As national frameworks for operator infrastructure supply evolve in new directions, so telcos face a delicate and often intense task ensuring that their network upgrade paths are sustainable and compliant with changing rules. Beyond this, the health and environmental concerns relating to 5G that have been raised as part of the ongoing public debate are the subject of increased scrutiny, and these issues should be taken into account by operators as they proceed with deployment.
The enterprise opportunity
Despite these challenges, 5G unlocks the potential for new forms of value creation, notably by delivering the connectivity for industries seeking to beef-up the IoT with 5G. Loozen explained there is demand for the next-generation technology from industrial players, but added many of those businesses also have concerns.
“5G can act as a game-changer for industries involved in IoT. Ultra-low latency coupled with network slicing capabilities pave the way for new IoT use cases, from critical infrastructure control to supply chain orchestration and secure, private networks.”
On the flip side, though, industrial players “have a number of strategic and operational concerns”.
“They are seeking reassurance about the maturity of 5G technology given that we are in an early phase of commercialisation. Beyond this, they want greater education about new use cases and are looking to their suppliers to provide a clearer vision of how 5G can redefine their industries.”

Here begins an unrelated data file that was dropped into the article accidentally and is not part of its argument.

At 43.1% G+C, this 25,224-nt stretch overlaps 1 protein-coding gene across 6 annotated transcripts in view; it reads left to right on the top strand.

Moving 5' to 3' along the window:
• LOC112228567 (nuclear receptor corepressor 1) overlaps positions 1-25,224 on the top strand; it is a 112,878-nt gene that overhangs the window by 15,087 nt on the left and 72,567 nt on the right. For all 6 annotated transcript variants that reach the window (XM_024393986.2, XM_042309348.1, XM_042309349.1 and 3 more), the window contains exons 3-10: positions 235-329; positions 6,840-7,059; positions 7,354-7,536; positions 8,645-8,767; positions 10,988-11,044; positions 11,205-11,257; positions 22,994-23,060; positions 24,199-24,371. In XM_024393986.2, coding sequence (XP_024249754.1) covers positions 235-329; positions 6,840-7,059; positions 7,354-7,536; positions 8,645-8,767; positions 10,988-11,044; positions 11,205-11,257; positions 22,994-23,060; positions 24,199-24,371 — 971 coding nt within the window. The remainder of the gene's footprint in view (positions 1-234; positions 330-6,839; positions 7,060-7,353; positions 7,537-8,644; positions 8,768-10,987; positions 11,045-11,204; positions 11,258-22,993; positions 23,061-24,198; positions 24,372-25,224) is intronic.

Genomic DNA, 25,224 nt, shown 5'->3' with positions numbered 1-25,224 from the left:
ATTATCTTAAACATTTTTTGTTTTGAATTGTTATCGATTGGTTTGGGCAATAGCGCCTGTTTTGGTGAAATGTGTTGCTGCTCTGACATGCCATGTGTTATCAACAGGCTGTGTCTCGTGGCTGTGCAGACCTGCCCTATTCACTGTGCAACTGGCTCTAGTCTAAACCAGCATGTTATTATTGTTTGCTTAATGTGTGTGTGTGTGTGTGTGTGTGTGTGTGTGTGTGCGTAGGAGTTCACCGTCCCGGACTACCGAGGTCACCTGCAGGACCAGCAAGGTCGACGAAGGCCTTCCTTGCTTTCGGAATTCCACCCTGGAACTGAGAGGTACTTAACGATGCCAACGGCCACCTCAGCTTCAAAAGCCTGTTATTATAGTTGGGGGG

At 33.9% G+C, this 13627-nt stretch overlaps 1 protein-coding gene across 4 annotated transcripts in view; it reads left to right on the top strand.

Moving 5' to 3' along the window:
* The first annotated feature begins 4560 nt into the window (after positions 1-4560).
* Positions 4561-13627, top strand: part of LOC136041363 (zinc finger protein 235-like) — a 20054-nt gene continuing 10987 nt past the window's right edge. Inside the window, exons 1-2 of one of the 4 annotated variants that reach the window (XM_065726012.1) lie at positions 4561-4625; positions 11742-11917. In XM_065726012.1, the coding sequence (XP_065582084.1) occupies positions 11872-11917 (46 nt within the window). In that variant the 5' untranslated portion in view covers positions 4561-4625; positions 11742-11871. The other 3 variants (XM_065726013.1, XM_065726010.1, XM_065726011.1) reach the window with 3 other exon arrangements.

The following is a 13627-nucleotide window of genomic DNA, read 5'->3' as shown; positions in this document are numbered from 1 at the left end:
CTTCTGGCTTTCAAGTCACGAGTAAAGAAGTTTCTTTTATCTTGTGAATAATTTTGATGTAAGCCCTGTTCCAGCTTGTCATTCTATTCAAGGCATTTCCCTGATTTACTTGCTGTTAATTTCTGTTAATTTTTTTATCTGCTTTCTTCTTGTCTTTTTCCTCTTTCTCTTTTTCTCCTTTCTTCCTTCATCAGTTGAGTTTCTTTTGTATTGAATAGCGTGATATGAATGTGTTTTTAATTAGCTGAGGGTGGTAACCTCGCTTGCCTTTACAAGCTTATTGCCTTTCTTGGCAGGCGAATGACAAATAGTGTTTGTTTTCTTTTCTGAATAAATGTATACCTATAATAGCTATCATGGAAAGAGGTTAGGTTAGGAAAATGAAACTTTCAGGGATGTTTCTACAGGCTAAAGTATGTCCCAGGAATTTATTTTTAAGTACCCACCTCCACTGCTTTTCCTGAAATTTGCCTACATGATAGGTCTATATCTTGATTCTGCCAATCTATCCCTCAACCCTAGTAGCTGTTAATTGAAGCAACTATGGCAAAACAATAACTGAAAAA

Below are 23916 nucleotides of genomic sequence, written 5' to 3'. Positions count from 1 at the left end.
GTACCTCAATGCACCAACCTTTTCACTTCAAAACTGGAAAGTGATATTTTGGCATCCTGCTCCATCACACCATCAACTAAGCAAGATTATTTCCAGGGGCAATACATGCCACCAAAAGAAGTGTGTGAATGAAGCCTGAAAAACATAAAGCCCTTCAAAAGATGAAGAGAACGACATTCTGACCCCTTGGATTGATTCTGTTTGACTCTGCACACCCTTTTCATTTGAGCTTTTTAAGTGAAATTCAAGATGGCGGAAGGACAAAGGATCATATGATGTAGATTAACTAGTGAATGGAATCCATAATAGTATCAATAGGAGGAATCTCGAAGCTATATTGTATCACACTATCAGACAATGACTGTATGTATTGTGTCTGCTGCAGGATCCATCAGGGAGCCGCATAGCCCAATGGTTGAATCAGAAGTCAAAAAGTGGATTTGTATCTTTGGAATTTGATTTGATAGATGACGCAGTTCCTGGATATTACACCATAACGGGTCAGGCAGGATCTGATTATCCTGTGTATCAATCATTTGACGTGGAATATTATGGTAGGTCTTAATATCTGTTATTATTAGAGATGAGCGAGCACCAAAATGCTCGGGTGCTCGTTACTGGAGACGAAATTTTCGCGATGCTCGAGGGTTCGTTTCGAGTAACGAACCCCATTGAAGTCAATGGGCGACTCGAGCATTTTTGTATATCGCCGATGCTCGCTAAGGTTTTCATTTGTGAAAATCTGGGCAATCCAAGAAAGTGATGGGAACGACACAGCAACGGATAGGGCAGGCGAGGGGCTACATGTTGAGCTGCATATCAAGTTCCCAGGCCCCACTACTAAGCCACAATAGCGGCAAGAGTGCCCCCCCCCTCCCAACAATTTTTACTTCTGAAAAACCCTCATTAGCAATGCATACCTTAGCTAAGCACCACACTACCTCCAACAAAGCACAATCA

Adding to the list of concerns is the relationship between 5G and other emerging technologies, as businesses “consider how best to leverage it within their existing transformation roadmaps”.
Despite those concerns, Loozen explained most industries “are already alive to the possibilities that 5G represents”, a factor which harks back to his earlier point regarding the importance of operators forging new partnerships around their digitalisation credentials rather than just the CSP element.
Successfully delivering on a partnership model could ultimately see 5G “enter the very heart of business processes across industries,” he said. This, in turn, will “drive better operational efficiencies” while also creating “much greater scope for new business models”.
For Loozen, the importance of enabling a shift to 5G for industrial players is clear: “While 4G was the engine of the consumer smartphone revolution, 5G will fundamentally change how industries work.”
Again, though, the practice differs from the theory in terms of actually delivering on the promise of 5G to fuel the next industrial revolution, with the key challenge apparently falling around the need to clearly communicate the benefits the technology could bring to industrial processes and the role of IoT.
As we move closer towards 5G adoption, Loozen is looking forward to seeing how “the next wave of innovation unfolds and how companies can make the most of new opportunities to put mobile technology at the heart of their business”.